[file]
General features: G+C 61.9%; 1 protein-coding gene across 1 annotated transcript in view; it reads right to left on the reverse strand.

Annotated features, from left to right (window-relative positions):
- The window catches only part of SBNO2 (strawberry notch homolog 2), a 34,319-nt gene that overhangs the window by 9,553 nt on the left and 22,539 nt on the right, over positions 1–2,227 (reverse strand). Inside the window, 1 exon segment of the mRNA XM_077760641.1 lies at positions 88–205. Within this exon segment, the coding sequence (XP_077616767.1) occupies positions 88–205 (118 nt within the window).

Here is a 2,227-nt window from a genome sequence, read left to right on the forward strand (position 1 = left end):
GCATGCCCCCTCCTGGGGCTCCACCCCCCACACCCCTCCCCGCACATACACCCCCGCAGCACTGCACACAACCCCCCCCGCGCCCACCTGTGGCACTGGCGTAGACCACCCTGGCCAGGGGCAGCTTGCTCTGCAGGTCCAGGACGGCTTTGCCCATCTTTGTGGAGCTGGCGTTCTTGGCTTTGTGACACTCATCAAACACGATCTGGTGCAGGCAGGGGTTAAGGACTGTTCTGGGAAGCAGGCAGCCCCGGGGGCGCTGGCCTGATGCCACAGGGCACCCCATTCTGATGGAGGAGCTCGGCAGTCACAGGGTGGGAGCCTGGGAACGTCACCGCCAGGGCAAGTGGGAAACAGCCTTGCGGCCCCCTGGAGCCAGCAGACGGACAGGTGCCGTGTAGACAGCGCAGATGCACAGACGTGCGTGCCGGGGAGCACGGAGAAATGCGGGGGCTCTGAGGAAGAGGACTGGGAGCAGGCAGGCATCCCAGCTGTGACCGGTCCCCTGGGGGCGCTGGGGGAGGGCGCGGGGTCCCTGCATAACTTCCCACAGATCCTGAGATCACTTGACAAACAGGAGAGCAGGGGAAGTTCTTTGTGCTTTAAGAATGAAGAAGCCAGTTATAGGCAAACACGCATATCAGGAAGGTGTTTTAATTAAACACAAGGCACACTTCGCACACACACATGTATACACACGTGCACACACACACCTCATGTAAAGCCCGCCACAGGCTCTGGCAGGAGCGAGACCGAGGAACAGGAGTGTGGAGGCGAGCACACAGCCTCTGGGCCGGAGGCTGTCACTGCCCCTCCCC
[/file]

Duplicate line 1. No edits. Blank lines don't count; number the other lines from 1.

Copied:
General features: G+C 61.9%; 1 protein-coding gene across 1 annotated transcript in view; it reads right to left on the reverse strand.